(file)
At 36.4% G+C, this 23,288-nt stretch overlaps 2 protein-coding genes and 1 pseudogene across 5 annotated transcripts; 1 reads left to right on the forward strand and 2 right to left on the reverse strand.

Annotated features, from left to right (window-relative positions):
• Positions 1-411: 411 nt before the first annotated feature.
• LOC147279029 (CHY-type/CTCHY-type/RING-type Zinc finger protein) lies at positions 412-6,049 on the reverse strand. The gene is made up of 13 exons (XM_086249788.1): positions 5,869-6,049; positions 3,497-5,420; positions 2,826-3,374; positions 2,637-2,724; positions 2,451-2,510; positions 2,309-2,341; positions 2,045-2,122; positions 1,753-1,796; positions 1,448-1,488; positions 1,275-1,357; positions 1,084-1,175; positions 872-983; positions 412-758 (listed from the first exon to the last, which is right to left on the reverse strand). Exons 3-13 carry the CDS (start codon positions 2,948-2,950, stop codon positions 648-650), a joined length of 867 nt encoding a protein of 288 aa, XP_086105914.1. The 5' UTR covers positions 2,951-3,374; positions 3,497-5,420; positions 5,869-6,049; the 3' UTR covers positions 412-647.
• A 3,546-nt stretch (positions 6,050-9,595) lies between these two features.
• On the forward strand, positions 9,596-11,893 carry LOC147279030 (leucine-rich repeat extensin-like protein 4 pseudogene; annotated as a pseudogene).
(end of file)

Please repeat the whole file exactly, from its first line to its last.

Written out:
At 36.4% G+C, this 23,288-nt stretch overlaps 2 protein-coding genes and 1 pseudogene across 5 annotated transcripts; 1 reads left to right on the forward strand and 2 right to left on the reverse strand.

Annotated features, from left to right (window-relative positions):
• Positions 1-411: 411 nt before the first annotated feature.
• LOC147279029 (CHY-type/CTCHY-type/RING-type Zinc finger protein) lies at positions 412-6,049 on the reverse strand. The gene is made up of 13 exons (XM_086249788.1): positions 5,869-6,049; positions 3,497-5,420; positions 2,826-3,374; positions 2,637-2,724; positions 2,451-2,510; positions 2,309-2,341; positions 2,045-2,122; positions 1,753-1,796; positions 1,448-1,488; positions 1,275-1,357; positions 1,084-1,175; positions 872-983; positions 412-758 (listed from the first exon to the last, which is right to left on the reverse strand). Exons 3-13 carry the CDS (start codon positions 2,948-2,950, stop codon positions 648-650), a joined length of 867 nt encoding a protein of 288 aa, XP_086105914.1. The 5' UTR covers positions 2,951-3,374; positions 3,497-5,420; positions 5,869-6,049; the 3' UTR covers positions 412-647.
• A 3,546-nt stretch (positions 6,050-9,595) lies between these two features.
• On the forward strand, positions 9,596-11,893 carry LOC147279030 (leucine-rich repeat extensin-like protein 4 pseudogene; annotated as a pseudogene).